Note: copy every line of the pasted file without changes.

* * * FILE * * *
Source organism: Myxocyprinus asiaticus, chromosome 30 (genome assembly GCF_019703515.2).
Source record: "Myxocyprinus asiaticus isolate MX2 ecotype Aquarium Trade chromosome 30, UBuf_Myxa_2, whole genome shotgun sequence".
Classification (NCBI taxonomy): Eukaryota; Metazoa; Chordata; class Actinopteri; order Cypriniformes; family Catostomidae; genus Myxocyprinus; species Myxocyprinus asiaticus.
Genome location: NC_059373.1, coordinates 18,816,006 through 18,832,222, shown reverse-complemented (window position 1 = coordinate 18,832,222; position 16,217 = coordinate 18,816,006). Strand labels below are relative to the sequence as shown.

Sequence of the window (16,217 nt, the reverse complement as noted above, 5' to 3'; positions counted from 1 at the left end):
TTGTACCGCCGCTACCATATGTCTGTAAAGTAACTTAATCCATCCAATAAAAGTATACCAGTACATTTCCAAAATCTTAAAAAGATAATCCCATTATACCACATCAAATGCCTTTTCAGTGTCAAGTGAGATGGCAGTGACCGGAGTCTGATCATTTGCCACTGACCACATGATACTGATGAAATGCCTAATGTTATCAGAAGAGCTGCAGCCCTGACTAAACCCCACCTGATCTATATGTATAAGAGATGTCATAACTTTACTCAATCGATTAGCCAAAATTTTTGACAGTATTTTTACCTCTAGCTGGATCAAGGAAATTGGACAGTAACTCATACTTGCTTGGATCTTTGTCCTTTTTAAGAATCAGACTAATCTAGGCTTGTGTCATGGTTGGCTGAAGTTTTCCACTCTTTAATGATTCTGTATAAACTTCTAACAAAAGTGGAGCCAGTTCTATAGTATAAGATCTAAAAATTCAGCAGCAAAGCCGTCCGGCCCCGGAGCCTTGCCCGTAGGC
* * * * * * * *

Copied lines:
Source organism: Myxocyprinus asiaticus, chromosome 30 (genome assembly GCF_019703515.2).
Source record: "Myxocyprinus asiaticus isolate MX2 ecotype Aquarium Trade chromosome 30, UBuf_Myxa_2, whole genome shotgun sequence".
Classification (NCBI taxonomy): Eukaryota; Metazoa; Chordata; class Actinopteri; order Cypriniformes; family Catostomidae; genus Myxocyprinus; species Myxocyprinus asiaticus.
Genome location: NC_059373.1, coordinates 18,816,006 through 18,832,222, shown reverse-complemented (window position 1 = coordinate 18,832,222; position 16,217 = coordinate 18,816,006). Strand labels below are relative to the sequence as shown.

Sequence of the window (16,217 nt, the reverse complement as noted above, 5' to 3'; positions counted from 1 at the left end):
TTGTACCGCCGCTACCATATGTCTGTAAAGTAACTTAATCCATCCAATAAAAGTATACCAGTACATTTCCAAAATCTTAAAAAGATAATCCCATTATACCACATCAAATGCCTTTTCAGTGTCAAGTGAGATGGCAGTGACCGGAGTCTGATCATTTGCCACTGACCACATGATACTGATGAAATGCCTAATGTTATCAGAAGAGCTGCAGCCCTGACTAAACCCCACCTGATCTATATGTATAAGAGATGTCATAACTTTACTCAATCGATTAGCCAAAATTTTTGACAGTATTTTTACCTCTAGCTGGATCAAGGAAATTGGACAGTAACTCATACTTGCTTGGATCTTTGTCCTTTTTAAGAATCAGACTAATCTAGGCTTGTGTCATGGTTGGCTGAAGTTTTCCACTCTTTAATGATTCTGTATAAACTTCTAACAAAAGTGGAGCCAGTTCTATAGTATAAGATCTAAAAATTCAGCAGCAAAGCCGTCCGGCCCCGGAGCCTTGCCCGTAGGC